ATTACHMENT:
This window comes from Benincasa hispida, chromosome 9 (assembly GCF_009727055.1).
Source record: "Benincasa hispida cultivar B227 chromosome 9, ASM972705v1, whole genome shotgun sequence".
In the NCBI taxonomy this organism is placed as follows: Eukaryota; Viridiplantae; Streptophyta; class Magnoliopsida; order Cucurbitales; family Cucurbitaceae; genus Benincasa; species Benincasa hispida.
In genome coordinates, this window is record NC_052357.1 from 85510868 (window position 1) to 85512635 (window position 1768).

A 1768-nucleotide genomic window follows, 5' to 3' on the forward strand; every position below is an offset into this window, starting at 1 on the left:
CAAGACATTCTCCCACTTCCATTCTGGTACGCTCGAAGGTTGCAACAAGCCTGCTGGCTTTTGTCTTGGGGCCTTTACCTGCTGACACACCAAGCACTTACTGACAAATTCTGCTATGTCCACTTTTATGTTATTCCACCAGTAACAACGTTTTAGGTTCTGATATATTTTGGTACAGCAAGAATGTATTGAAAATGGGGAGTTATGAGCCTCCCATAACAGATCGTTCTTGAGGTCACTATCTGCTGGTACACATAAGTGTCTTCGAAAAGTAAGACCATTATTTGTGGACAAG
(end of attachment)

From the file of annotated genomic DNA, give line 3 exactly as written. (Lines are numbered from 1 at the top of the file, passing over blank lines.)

In the NCBI taxonomy this organism is placed as follows: Eukaryota; Viridiplantae; Streptophyta; class Magnoliopsida; order Cucurbitales; family Cucurbitaceae; genus Benincasa; species Benincasa hispida.